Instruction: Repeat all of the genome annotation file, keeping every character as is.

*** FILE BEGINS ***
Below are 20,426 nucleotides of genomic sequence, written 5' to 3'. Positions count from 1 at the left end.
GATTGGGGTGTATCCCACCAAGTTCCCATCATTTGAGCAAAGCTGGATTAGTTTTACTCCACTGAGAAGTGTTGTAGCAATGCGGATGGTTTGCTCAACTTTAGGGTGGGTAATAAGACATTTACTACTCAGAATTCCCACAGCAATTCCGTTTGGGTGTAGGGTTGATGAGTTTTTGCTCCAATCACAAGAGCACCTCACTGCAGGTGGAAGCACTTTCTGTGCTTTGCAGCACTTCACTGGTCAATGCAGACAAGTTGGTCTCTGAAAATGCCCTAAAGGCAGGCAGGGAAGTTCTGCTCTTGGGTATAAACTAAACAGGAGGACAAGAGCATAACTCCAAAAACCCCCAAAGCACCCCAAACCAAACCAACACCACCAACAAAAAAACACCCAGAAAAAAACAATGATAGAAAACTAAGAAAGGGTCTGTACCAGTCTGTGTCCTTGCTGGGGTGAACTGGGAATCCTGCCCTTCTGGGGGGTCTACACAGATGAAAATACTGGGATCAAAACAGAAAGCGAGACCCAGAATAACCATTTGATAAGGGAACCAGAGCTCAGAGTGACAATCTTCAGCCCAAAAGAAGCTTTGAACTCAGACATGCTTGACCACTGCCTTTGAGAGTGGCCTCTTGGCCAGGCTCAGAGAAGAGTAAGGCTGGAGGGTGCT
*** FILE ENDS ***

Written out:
Below are 20,426 nucleotides of genomic sequence, written 5' to 3'. Positions count from 1 at the left end.
GATTGGGGTGTATCCCACCAAGTTCCCATCATTTGAGCAAAGCTGGATTAGTTTTACTCCACTGAGAAGTGTTGTAGCAATGCGGATGGTTTGCTCAACTTTAGGGTGGGTAATAAGACATTTACTACTCAGAATTCCCACAGCAATTCCGTTTGGGTGTAGGGTTGATGAGTTTTTGCTCCAATCACAAGAGCACCTCACTGCAGGTGGAAGCACTTTCTGTGCTTTGCAGCACTTCACTGGTCAATGCAGACAAGTTGGTCTCTGAAAATGCCCTAAAGGCAGGCAGGGAAGTTCTGCTCTTGGGTATAAACTAAACAGGAGGACAAGAGCATAACTCCAAAAACCCCCAAAGCACCCCAAACCAAACCAACACCACCAACAAAAAAACACCCAGAAAAAAACAATGATAGAAAACTAAGAAAGGGTCTGTACCAGTCTGTGTCCTTGCTGGGGTGAACTGGGAATCCTGCCCTTCTGGGGGGTCTACACAGATGAAAATACTGGGATCAAAACAGAAAGCGAGACCCAGAATAACCATTTGATAAGGGAACCAGAGCTCAGAGTGACAATCTTCAGCCCAAAAGAAGCTTTGAACTCAGACATGCTTGACCACTGCCTTTGAGAGTGGCCTCTTGGCCAGGCTCAGAGAAGAGTAAGGCTGGAGGGTGCT